1 pound powdered sugar
4 to 6 drops anise oil or 1 tsp. anise extract (anise oil doesn’t evaporate out like extract)
1 tsp. baking powder
1/4 tsp. baking soda
1/4 tsp. bakers Ammonia (available @ some drug stores)
1/4 tsp. salt
4 cups cake flour

     Beat eggs in a stand mixer with paddle (not wire whip) for 15 to 20 minutes until light colored & very thick. Slow mixer down & continue beating while adding the sugar slowly. Then turn up & beat for 15 to 20 minutes more. Add the anise oil. Sift the dry ingredients together, except for 1 cup of the flour. Fold the dry ingredients into the egg mixture. Add enough of the last cup of flour to make the dough stiff enough to roll. Cover & let the dough sit for 15 minutes to ripen. Roll the dough out onto a lightly floured surface to approximately 1/2 thick, using a regular rolling pin. Lightly flour the dough & then, using a well floured springerle board or rolling pin, press the designs onto it. Cut them out with a pizza cutter, cleaning after each cut. Transfer the cookies onto parchment covered cookie sheets.
     Let the cookies rest uncovered for 8 hours or overnight to set the designs. Preheat the oven to 3750F. Put the cookies in & immediately reduce to 3000F each time you put new ones into the oven. Bake for 10 to 15 minutes but don’t let them brown on top.
Makes 2 – 3 dozen

______________________

Springerle

4 egg whites 4 cups sifted confectioners' sugar
4 egg yolks, beaten 3 1/2 cups cake flour
1 teaspoon baking powder 1/4 teaspoon salt
2 tablespoons anise seed

Beat egg whites. Add sifted powdered sugar and beaten egg yolks. Beat for 15 minutes (!) Sift cake flour with baking powder and salt. When you roll them out, use just enough flour to roll easily. Roll lightly to 1/4 or 1/2 inch thickness and press design into dough with a well-floured 'Springerle' rolling pin - but don't go all the way through the dough. (The rolling pin has designs cut into it. They sell them in specialty stores.) Butter a cookie sheet and then sprinkle it with anise seed. Cut each section apart carefully and transfer the cookies to the sheet. Let stand overnight to set the design. Otherwise, they sort of melt into themselves. Preheat oven to 350 degrees F. Bake for 15 minutes. Do not brown. Springerles are hard at first, but if you store them in a bread box they become tender.

___________________________________

Springerle

4 eggs 2 cups white sugar
1 teaspoon anise extract 2 tablespoons anise seed
4 1/2 cups cake flour

Beat eggs until light and fluffy, gradually adding sugar (approx. 15 minutes). This is important, do not underbeat. Fold in extract and flour. Roll dough out on lightly floured surface to about 3/8 inch. Use rolling pin to firmly "imprint" the design onto dough. Cut cookies apart and on greased baking sheet, sprinkle with anise seeds. Let cookies sit out overnight, covered, to "dry". Preheat oven to 3750F Place cookies into oven and reduce temp to 3000F. Bake until light yellow only, approx. 15 minutes. They are not supposed to get brown! These cookies are a hard cookie, need to be stored for at least 2-3 weeks. You can add a slice of apple to "soften" back up or a slice of bread works, too. Replace bread or apple every 2-3 days.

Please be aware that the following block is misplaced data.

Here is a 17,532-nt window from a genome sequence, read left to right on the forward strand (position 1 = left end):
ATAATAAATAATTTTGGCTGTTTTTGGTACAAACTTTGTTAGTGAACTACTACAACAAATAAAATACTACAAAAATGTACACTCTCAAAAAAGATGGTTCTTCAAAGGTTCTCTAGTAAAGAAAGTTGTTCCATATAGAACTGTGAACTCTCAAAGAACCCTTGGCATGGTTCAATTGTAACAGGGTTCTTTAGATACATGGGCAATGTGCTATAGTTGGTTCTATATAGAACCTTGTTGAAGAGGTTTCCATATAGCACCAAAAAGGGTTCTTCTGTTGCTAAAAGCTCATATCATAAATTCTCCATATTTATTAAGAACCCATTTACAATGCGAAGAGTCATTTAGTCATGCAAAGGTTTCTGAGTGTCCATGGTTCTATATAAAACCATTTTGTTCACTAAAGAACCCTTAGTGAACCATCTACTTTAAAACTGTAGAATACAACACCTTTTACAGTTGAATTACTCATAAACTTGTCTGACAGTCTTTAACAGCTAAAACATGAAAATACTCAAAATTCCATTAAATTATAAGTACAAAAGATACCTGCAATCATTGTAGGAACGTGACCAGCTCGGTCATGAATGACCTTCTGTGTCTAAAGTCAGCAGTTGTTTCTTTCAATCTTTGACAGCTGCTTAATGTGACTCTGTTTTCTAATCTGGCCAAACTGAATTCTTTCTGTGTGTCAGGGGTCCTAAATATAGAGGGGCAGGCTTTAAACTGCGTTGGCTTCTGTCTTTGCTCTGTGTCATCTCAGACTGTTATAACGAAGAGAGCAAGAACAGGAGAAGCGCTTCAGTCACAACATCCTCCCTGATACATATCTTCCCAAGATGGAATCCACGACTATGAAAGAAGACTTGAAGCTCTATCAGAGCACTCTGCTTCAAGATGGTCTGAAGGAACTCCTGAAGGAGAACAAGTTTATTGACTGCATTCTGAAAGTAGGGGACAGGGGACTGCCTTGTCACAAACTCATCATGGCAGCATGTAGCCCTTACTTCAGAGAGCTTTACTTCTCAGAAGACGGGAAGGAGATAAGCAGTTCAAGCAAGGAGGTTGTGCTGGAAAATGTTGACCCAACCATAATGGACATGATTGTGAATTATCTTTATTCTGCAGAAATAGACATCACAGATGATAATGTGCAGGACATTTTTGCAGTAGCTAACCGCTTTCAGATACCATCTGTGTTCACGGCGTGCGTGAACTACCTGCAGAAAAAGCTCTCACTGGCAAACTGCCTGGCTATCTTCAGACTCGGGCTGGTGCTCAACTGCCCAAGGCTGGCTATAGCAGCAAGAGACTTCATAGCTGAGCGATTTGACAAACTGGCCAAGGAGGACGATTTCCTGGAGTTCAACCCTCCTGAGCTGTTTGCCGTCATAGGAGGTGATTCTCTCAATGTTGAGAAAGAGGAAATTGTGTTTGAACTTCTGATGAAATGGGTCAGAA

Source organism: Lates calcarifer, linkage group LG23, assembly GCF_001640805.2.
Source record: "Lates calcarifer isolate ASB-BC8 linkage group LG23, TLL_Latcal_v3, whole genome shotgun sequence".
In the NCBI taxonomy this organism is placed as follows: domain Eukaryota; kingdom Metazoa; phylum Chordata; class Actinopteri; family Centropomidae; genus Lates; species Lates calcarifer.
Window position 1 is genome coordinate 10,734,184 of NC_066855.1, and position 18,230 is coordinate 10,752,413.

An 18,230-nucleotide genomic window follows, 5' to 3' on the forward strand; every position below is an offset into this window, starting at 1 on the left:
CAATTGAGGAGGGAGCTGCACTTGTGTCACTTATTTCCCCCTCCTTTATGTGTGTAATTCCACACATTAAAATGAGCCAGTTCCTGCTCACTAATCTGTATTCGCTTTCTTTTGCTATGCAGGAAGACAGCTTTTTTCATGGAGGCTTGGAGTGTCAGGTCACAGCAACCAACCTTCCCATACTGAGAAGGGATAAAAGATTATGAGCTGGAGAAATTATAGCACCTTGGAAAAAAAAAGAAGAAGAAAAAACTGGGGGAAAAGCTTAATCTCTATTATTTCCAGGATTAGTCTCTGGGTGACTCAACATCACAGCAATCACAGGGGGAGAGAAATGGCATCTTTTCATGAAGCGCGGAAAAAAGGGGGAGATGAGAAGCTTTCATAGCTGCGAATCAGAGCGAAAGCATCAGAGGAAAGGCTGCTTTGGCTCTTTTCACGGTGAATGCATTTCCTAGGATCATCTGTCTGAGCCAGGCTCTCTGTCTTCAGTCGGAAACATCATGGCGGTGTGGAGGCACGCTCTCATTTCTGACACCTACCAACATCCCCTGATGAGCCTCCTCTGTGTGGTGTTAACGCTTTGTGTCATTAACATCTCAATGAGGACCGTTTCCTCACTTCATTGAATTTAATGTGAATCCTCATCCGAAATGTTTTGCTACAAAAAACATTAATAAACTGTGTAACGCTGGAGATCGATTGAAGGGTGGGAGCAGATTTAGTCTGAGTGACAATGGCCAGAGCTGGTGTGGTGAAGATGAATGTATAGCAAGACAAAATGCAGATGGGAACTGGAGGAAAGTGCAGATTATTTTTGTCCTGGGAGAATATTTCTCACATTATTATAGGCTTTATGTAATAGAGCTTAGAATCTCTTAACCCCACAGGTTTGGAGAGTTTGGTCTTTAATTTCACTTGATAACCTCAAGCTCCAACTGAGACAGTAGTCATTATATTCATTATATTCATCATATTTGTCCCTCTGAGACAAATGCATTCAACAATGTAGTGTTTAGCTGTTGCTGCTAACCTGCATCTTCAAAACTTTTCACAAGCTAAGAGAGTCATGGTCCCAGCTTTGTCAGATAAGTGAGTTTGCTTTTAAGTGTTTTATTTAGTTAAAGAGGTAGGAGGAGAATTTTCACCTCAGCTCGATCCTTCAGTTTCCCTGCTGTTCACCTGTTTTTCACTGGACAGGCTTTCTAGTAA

Makes: 6 dozen


_________________________

Springerle

4 1/2 Cups Flour - Sifted 2 tsp Baking Powder
1 Pound Powdered Sugar 4 Eggs
Anise Seeds 1 Tsp Fresh Grated Lemon Rind

Sift the Flour and Baking Powder together. Beat Eggs until light and fluffy, at least 5 minutes. Add Lemon Rind and beat some more. Add powdered sugar to the beaten eggs and lemon Rind, and beat until light and fluffy and lemony colored. Gradually add the flour until you develop a good stiff dough. Place dough in bowl, cover, and sit in Refrigerator for at least one hour. Grease Cookie sheets and sprinkle with Anise Seeds. Remove dough from fridge, roll out on well floured board until dough is about 1/4 inch thick. Make sure dough is not sticky, if it is, add more flour and kneed as necessary. Press designs into dough, then cut cookies and place on sheet. And you can place them quite close together as they do not "spread". Leave uncovered over night to dry. Next morning bake at 3500F for about 20 or 25 minutes, do NOT brown. Let cool, then place in airtight canister and store in cool place for two weeks.